Remote Patient MonitoringRevenue Cycle Management

The Remote Revenue Cycle

By Richard L. Childs, FHFMA, VP RCM, Atrium Health-Floyd Medical Center

One positive thing we have learned from the global pandemic is that Revenue Cycle teammates and work can be very effectively accomplished in a remote work environment. I believe it is here to stay in one form or another. Some organizations will stay fully remote, some will have a hybrid model, and still, others will come back fully into the office.

To continue to be effective in a remote work environment, we need to strengthen our methods of communicating and keeping our teammates connected and fully engaged. The isolation factor and not being as connected to your teammates can lead to teammate depression, which will negatively affect one’s productivity. Regular video conferencing can help. This is helpful for keeping everyone up to date with changes in focus or new training and allowing some time to socialize. Catching up with your teammates as you do in the breakroom will make everyone feel more connected. I call it “water cooler time”. 

There are many different technologies available to track both productivity and quality electronically. Most systems will provide reporting or scorecards to the teammate as well as management in real-time.

There are several policies and processes to put into place for any version of how your organization utilizes a remote workforce. The first and foremost is to create a document outlining all requirements and expectations, for both the employer and employee, when working remotely. Let’s face it. Remote working is very different than being in the office.   Here are a few things to keep in mind (this is not an exhaustive list by any means):

  1. Workspace Requirements
  2. Equipment
  3. Internet
  4. Productivity and Monitoring
  5. Onsite Requirements

Workspace Requirements – What will be defined as an acceptable workspace? It is not always a straight yes or no answer. Each individual circumstance may be different. Whatever is approved needs to be adequate to get the job done and provide any needed protection of all patient privacy due to HIPPA. Some employers may require a space that is secure from others in the home. Ergonomic considerations should be addressed to ensure a comfortable and safe work environment.

Equipment – Who provides the equipment? If the organization provides the equipment, a log of all equipment should be kept by an individual, and there should be signoffs of both parties. The terms for the return of equipment upon termination of employment should be spelled out in the agreement. Who services the equipment, and how is that managed? 

Internet – Obviously, the teammate must have access to the internet. There needs to be a requirement around who is responsible for the internet service and who pays for it. Maybe more important is a minimum requirement on internet speeds to ensure the job is efficiently and timely performed. Information systems should verify those minimums prior to the teammate being approved for working remotely. 

Productivity and Monitoring – We have requirements or expectations for a certain level of work performance already. Is it the same if you are remotely working? Expectations should be documented, so everyone is accountable for completing the expected workload. There are many different technologies available to track both productivity and quality electronically. Most systems will provide reporting or scorecards to the teammate as well as management in real-time. What happens if productivity drops below expectations? Should the teammate be required to come in for refresher training or return to onsite work until productivity is back to acceptable levels? These types of potential issues should also be spelled out in the remote work documentation.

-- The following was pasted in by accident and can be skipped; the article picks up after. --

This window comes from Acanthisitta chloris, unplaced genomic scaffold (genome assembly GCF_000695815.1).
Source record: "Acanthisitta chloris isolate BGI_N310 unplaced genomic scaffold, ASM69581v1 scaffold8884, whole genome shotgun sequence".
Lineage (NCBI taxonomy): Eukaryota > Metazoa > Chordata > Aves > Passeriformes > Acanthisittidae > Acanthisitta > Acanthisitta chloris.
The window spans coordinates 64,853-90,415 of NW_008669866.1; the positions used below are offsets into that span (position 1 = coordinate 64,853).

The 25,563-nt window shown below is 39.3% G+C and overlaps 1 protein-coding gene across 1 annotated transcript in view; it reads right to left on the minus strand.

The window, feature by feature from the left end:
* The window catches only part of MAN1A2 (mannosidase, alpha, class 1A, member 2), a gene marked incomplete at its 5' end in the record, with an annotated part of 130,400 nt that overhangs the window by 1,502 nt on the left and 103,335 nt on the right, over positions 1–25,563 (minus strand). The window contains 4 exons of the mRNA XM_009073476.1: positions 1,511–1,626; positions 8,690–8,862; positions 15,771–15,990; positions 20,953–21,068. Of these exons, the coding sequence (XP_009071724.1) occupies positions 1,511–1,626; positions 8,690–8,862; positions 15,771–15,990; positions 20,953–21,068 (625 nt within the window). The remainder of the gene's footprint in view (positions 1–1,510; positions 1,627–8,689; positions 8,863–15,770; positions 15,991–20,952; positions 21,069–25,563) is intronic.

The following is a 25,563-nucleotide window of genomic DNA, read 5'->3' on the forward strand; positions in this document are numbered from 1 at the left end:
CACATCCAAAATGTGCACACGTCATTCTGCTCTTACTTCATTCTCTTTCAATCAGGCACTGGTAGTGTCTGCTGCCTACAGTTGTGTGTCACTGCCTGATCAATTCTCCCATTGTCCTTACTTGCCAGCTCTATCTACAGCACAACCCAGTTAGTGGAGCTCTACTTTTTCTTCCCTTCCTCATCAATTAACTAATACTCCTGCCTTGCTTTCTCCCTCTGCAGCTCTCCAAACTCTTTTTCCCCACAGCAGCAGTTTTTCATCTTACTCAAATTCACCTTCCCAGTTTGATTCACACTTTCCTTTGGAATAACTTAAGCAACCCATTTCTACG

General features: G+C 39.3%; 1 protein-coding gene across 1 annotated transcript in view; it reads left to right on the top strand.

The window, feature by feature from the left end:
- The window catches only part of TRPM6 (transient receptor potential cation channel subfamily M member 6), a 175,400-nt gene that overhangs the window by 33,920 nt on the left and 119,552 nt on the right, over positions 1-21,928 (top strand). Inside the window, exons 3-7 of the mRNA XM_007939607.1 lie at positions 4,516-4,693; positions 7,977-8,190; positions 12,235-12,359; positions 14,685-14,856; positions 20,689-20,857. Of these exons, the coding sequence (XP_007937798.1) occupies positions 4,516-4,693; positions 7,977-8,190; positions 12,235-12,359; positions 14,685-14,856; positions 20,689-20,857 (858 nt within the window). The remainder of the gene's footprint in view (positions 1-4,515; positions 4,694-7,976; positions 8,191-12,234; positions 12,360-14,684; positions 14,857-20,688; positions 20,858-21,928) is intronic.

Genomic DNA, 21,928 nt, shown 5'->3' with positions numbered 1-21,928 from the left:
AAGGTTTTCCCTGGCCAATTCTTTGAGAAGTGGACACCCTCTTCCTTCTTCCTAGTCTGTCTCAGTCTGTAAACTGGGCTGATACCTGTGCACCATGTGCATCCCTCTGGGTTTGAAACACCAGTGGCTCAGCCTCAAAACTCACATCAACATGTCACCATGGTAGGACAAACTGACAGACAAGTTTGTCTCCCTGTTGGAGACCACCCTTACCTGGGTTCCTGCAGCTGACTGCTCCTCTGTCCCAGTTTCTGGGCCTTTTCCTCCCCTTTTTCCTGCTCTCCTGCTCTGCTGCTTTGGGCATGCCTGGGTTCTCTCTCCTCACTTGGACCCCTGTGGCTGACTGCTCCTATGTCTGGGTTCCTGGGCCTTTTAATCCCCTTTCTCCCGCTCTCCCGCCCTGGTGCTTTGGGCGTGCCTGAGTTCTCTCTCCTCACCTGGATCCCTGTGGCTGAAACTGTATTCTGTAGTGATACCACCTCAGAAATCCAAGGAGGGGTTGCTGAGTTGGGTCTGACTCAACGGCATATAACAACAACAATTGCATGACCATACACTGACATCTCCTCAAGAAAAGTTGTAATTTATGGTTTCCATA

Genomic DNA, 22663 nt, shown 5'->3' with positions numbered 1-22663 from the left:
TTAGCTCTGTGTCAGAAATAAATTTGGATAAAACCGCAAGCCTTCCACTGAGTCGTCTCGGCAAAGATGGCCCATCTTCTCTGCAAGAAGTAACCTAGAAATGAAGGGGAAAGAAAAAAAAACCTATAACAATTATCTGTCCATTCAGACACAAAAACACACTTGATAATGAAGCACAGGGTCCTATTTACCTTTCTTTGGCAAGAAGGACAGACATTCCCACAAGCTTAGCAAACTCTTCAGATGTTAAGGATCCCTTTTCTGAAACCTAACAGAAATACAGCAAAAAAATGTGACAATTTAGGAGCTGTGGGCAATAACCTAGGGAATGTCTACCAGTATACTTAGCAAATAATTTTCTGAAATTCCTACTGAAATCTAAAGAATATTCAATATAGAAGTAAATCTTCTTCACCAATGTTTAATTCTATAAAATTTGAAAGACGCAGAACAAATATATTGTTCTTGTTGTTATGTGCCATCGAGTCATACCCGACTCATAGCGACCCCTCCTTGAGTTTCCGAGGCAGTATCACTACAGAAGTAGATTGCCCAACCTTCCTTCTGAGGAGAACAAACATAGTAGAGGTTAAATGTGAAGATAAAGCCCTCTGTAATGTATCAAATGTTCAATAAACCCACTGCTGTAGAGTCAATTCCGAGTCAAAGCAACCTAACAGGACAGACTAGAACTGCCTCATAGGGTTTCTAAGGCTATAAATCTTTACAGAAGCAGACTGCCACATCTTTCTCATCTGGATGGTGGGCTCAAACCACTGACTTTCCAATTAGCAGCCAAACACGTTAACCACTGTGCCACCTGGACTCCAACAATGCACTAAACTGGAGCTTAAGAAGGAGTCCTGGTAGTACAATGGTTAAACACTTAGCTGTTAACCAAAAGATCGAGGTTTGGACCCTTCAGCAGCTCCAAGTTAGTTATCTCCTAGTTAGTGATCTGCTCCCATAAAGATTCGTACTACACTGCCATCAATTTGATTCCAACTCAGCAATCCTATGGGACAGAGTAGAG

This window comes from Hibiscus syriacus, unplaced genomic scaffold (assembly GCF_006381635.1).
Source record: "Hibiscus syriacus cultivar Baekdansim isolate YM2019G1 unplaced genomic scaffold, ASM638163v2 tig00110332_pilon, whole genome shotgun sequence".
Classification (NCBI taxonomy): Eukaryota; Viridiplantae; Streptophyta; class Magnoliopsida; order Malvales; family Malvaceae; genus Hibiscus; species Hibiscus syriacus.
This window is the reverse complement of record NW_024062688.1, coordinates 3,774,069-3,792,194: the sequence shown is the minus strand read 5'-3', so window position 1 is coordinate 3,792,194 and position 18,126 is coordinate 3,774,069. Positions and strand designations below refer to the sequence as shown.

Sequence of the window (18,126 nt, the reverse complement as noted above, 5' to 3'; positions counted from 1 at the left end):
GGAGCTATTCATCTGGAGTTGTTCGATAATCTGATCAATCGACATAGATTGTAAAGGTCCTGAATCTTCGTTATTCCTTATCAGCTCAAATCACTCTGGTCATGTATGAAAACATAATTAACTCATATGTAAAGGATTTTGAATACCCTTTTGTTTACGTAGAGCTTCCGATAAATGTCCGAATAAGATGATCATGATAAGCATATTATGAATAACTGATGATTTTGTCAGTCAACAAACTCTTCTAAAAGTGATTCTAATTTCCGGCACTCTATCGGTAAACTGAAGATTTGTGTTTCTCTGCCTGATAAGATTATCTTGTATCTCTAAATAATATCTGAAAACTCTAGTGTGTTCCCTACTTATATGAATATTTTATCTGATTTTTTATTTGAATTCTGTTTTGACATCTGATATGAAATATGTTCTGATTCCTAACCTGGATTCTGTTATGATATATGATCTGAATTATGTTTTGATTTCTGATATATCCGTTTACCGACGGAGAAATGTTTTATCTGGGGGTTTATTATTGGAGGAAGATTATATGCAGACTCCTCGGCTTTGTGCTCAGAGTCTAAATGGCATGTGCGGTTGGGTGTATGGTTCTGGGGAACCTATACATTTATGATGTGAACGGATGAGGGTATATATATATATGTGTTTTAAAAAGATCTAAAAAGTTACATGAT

What about working hours for the remote workforce? Does it matter if it is the traditional 8 am to 5 pm? There are a lot of roles where you don’t have to interact with the patient or payors. For example, Medical Record Coders. If they can access all their tools, does it really matter what time of the day or night they code? You do want to ensure required work is completed in a designated time frame. The same argument can be made for most back-end roles. This gives employers a lot of flexibility with staffing needs. You may see a pickup in productivity when the teammates have a more flexible work schedule. On-site staff may have to take time off for doctors’ appointments or child issues, but if they have the flexibility to complete work off traditional work hours, the employer does not have lost productivity time, not to mention happier teammates. Leadership will have to balance and keep track of these things, so patient needs are still addressed timely and during regular work hours.    

Onsite requirements – I believe some offices still have teammates that the role requires them to be onsite and some just rather come in for personal reasons, or they don’t have a conducive area to do remote work at home. One option is to have your teammates switch off week to week so everyone  can have remote time as well as on-site time. This is where a hybrid model can work well. This also saves on space and allows the organization to reduce the footprint and possibly the cost of real estate. You may want your entire team onsite for meetings or training and need to ensure you can still handle the entire team in one location.

One nice thing about remote workforces is they can be anywhere and work. You may be able to attract teammates that are in a different city setting or even another state. This gives you a lot more opportunities to attract a robust and dedicated workforce. For those in a more rural area, this option can have a significant impact on the staffing you can attract.

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